Maize cultivation in your Constituency is a part of the problem and needs to be carefully looked into to determine whether the location and scale of the activity are compatible with a flood-free existence for the people who live in the villages downstream.
Much of the research into the damaging effects of maize were conducted by the Environment Agency see here
I am wondering whether the Environment Agency discussed this with you when you met them regarding the flooding in Tipton St John  as the photograph I saw showed the bright brown flood water which is so characteristic of the problem?
I find it rather a sobering thought that the flooding problems experienced in East Devon occurred as a result of ‘Yellow Warnings of Rain’, let’s hope we don’t get Amber or Red Rain Warnings.
Yours sincerely,
 Adrian Colston
When he replies I will let you know what he says.
If you are worried about the possibility of flooding where you live as a result of maize you could write to your MP too.

UK maize stats and the implications

I have been taking a further look at the maize statistics published by DEFRA in December 2015 – see here for the full dataset.

Maize date UK 2010-13
In the three years up to 2013 the amount of maize grown in England increased by just over 36,000 ha – a 24% increase since 2010. This data only goes up to 2013 and it is anecdotally clear to me that since 2013  growth has continued. I would suspect that as of today around 200,000 hectares of land is being cultivated for maize in the UK.

Maize top 10 counties
Devon, Somerset and Dorset are the top three counties in England when it comes to maize cultivation

Maize - largest increase
Dorset, Shropshire and Somerset saw the biggest rises in maize cultivation between 2010 and 2013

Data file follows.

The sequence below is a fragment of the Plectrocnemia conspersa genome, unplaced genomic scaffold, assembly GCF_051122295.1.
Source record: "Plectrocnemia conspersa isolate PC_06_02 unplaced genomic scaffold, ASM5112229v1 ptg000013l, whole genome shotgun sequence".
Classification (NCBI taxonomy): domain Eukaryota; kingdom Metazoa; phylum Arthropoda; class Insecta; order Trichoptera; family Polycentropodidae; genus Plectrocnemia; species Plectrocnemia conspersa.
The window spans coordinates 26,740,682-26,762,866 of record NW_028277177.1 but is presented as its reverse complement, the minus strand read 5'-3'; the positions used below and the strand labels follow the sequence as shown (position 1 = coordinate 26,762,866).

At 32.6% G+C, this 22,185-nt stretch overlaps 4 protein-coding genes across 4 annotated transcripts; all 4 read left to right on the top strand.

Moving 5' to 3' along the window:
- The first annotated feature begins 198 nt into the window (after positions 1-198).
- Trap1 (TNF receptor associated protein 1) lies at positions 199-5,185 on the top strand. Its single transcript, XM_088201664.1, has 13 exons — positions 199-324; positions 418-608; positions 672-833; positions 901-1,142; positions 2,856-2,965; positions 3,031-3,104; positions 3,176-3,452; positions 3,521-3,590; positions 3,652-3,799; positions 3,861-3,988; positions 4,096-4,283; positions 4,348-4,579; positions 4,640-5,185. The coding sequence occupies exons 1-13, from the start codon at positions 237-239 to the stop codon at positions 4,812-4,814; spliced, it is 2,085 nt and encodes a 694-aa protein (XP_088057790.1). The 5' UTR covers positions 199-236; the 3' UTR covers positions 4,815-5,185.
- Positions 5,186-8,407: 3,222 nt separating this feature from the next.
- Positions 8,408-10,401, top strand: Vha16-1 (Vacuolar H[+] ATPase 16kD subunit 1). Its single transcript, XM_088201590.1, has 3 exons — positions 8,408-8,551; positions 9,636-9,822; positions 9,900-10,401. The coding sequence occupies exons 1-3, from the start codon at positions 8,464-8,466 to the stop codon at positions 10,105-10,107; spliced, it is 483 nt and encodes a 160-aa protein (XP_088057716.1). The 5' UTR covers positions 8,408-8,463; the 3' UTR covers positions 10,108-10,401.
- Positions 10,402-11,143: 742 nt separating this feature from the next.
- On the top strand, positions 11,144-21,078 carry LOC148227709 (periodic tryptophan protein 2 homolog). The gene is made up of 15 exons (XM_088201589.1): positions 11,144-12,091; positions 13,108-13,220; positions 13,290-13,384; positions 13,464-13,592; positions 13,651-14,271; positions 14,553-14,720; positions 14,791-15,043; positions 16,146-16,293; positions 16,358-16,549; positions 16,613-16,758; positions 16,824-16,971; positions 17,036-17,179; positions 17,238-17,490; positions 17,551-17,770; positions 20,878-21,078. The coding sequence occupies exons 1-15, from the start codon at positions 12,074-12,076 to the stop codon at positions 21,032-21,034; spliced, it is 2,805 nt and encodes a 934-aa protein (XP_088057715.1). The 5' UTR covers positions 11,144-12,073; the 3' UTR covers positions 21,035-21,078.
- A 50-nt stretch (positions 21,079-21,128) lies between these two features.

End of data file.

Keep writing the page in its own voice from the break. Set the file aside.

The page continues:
Much of the maize grown in England is used as winter feed for cattle but I suspect (although the DEFRA data doesn’t specify) that the majority of the growth is being used to fuel anaerobic digester biogas plants.

That is a lot of land no longer growing food and a lot more land likely to produce rapid run-off during heavy rain.

The growth of maize cultivation seems to inextricably linked to the development and creation of new biogas plants. The industry is heavily subsidised via the tax payer from ‘Feed in Tariff’ (FIT) and ‘Rewewable Heat Incentive’ (RHI) payments which is why we are seeing so much growth in maize production. It would appear that the Government might be aware of this now and are proposing to undertake a review of the RHI scheme.

I’m not sure of the details or the economics of all of this but it would appear to have rattled the proponents of Combined Heat and Power plants as these written parliamentary questions from the Devon MP Neil Parish  (who also chair of the Commons Environment, Food and Rural Affairs Committee) perhaps shows.

Biofuels: Renewable Heat Incentive Scheme
To ask the Secretary of State for Energy and Climate Change, what support her Department plans to provide to ensure that proposed biomass combined heat and power schemes are not affected by changes to the Renewable Heat Incentive scheme.
To ask the Secretary of State for Energy and Climate Change, what criteria her Department plans to use to determine which biomass combined heat and power schemes receive support under the Renewable Heat Incentive scheme.
To ask the Secretary of State for Energy and Climate Change, when her Department plans to publish the terms of reference for its Renewable Heat Incentive consultation.
Here is the answer from Andrea Leadsom MP who is the Minister of State for Energy at the Department of Energy and Climate Change

To be eligible for Renewable Heat Incentive (RHI) support, all biomass combined heat and power (CHP) must be certified by the Combined Heat and Power Quality Assurance (CHPQA) scheme, and must demonstrate that they have a valid CHPQA certificate. Any installation claiming the CHP Renewable Obligation Certificate uplift will not be eligible for receiving support under the RHI scheme.

We intend to reform the Renewable Heat Incentive (RHI) to improve value for money and reduce costs; improve cost control and budget management; and ensure the scheme focuses more on our long-term needs, while contributing to both our carbon and renewable energy targets. We plan to consult on the changes shortly. Therefore, I am unable to make specific commitments as to the future shape of the scheme at this point.

This exchange relates to CHP plants which burn wood and not AD plants using maize but nevertheless the RHI scheme is to be reviewed and this might make it less attractive to build new AD plants……